Over the course of my podcast (The Perfect Stool: Understanding and Healing the Gut Microbiome), I have done seven interviews with people who have had fecal microbiota transplants (FMT), some in clinics overseas, some self-administered, and I’ve also shared about my own ill-conceived experience with DIY FMT. I also covered the research being done on a purified form of FMT for children with autism. As a result, I often hear from potential clients who are interested in trying FMT to heal their gut issues. Consequently, I decided to summarize the kinds of results that have been discussed in my interviews, and share my perspective on whether FMT is a good fit for various conditions and the practicalities of doing it, both in clinics and on your own.
One of my most striking FMT stories was episode 23: “PANDAs, Autism, Anxiety and Depression: One Family’s Miraculous FMT Healing Story”, in which Mary talked about using FMT from a clinic in Australia to treat her daughter’s auditory and tactile hallucinations, her son’s autism symptoms, and her own anxiety and depression. About FMT in general, Mary shared, “This is like the golden elixir of life. If you have a very sick child, you are going to get over the ick factor very quickly because it’s just a miracle that we have such a beautiful, natural solution all along.” About changes to her daughter’s affect, Mary said, “[Before FMT], she just had a darkness pulling in, she had a fearfulness on her face, and a lack of affect, [and after FMT]… she’s off and running, she’s just doing beautifully.” About changes to her son’s affect, Mary said, “Whatever the interferences that autism causes, [after FMT] he’s just present, he’s looking you right in the eye, he’s listening to what you’re saying, he’s calm in his body, he wants to be part of the group instead of hiding from the group… He’s more friendly. He goes up to people and introduces himself… His desire for independence has just exploded.”
In episode 10 ““Designer Sh*t” – Coming Soon to a Theater Near You:
One Filmmaker’s Story of Overcoming Colitis”, I interviewed Saffron Cassady, a filmmaker in the process of making a film about FMT, including her own personal story of healing from colitis thanks to repeated FMTs from her boyfriend.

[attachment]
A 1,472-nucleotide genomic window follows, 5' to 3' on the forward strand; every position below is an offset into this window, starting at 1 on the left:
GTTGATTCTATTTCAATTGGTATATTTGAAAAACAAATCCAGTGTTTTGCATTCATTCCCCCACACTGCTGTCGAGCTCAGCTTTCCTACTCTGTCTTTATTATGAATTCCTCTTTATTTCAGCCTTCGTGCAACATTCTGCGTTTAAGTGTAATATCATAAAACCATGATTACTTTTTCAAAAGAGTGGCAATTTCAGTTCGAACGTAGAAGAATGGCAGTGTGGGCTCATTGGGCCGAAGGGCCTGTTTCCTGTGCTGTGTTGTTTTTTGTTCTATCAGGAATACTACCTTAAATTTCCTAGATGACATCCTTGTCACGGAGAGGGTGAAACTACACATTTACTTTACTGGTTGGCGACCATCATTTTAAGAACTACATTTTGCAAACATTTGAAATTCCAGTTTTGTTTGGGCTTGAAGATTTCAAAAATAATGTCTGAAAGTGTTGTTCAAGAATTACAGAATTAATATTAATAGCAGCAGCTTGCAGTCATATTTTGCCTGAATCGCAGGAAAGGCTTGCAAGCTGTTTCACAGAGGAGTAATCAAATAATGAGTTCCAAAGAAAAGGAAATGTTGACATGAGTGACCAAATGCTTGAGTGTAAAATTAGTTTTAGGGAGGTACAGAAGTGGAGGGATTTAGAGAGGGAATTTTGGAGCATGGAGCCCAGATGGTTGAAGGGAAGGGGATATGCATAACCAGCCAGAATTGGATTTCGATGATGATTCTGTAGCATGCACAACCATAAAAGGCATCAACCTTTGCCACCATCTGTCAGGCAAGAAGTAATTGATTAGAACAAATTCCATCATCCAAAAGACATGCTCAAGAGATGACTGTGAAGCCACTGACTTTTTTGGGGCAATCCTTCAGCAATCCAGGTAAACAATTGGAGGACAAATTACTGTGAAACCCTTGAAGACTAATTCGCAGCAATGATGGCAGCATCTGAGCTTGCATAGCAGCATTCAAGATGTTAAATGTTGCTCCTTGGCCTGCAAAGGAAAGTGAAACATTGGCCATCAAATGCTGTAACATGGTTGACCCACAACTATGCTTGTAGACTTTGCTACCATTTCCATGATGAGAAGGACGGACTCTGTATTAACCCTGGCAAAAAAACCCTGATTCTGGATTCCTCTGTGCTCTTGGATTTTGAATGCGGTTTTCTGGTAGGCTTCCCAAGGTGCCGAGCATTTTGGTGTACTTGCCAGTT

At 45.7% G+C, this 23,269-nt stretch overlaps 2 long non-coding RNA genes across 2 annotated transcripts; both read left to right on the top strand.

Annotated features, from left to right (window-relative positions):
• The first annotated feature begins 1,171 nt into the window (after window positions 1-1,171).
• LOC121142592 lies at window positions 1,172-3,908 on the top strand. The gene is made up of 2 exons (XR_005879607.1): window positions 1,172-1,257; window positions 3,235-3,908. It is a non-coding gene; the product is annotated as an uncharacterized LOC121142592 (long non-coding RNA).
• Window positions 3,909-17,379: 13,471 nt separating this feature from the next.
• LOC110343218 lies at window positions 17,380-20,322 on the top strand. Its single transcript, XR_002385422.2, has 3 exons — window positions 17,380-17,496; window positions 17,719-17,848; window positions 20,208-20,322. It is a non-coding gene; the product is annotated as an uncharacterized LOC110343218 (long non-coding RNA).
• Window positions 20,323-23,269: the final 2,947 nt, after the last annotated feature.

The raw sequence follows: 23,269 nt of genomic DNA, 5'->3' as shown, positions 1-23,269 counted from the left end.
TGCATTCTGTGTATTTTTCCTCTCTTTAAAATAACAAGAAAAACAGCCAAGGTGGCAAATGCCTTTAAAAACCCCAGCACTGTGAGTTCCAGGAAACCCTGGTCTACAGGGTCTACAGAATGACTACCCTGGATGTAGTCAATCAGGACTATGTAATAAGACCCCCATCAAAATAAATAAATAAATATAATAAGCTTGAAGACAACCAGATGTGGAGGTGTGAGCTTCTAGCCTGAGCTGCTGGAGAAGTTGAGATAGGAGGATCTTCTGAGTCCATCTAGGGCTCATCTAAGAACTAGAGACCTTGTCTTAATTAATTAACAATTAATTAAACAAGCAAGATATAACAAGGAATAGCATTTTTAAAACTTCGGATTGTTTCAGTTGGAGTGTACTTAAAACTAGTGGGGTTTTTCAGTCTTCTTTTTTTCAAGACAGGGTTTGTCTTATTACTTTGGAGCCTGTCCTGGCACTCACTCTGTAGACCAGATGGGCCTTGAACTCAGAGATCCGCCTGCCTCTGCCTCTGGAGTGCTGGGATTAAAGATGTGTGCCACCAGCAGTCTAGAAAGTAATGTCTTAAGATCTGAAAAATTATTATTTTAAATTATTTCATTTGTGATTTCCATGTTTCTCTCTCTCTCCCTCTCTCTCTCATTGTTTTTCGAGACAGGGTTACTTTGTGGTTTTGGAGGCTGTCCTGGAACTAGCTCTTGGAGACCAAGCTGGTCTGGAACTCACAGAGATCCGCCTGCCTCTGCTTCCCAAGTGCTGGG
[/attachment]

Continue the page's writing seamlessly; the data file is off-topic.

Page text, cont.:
In episode 5, “DIY Fecal Transplants for Irritable Bowel Syndrome (IBS): One Patient’s 9 Experiences and the Urgent Need for High Quality Stool Donors” Michael described his nine experiences with DIY FMT to address IBS, irregular heartbeats and severe fatigue, the benefits and drawbacks of each experience, and the urgent need for healthy donors, which led him to collaborate on the formation of a donor/recipient connection tool, Microbioma.org. He also shared numerous resources including a sample donor questionnaire.
My very first episode “SIBO Recovery and Fecal Microbiota Transplantation (FMT)” was with Amy Hollencamp, a now-dietitian whose microbiome was decimated by antibiotics and an extended restricted diet used to treat SIBO, resulting in unwanted weight loss and continuing bowel issues. She chose the Taymount Clinic in the Bahamas for her FMT. After the procedure, she reported “better gut function mainly . . . less bloating . . . I felt like my bowel movements were a lot better.”
On my most recent episode (31), “How FMT Helped One Woman Read Emotions and Normalized Sound and Touch Sensitivities,” I interviewed Amanda, who sought out FMT at a clinic in Argentina for gut issues and psoriasis and benefitted from other unexpected benefits: “[My constipation and diarrhea] got a lot better. My skin didn’t change at all. It completely did not change, which was weird. But everything else got way better: the social awkwardness got better, the sound sensitivity got way better, my energy level got better, my ability to connect words in my head got better… I could remember things from pop culture, I could remember the plot of a TV show and I could not do that before… Yeah, I mean everything except my skin, ironically, got better.”
In episode 12, “Healing Autism via Microbiota Transfer Therapy with Dr. James Adams” (whose title I realized subsequently was not the best choice and was offensive to many in the adult autism community), we learned about the amazing research using purified FMTs on children that Dr. Adams and his collaborators had conducted, resulting in a 47% decrease in symptoms of Autism Specturm Disorder three years post-FMT. The results were published in the prestigious journal Nature.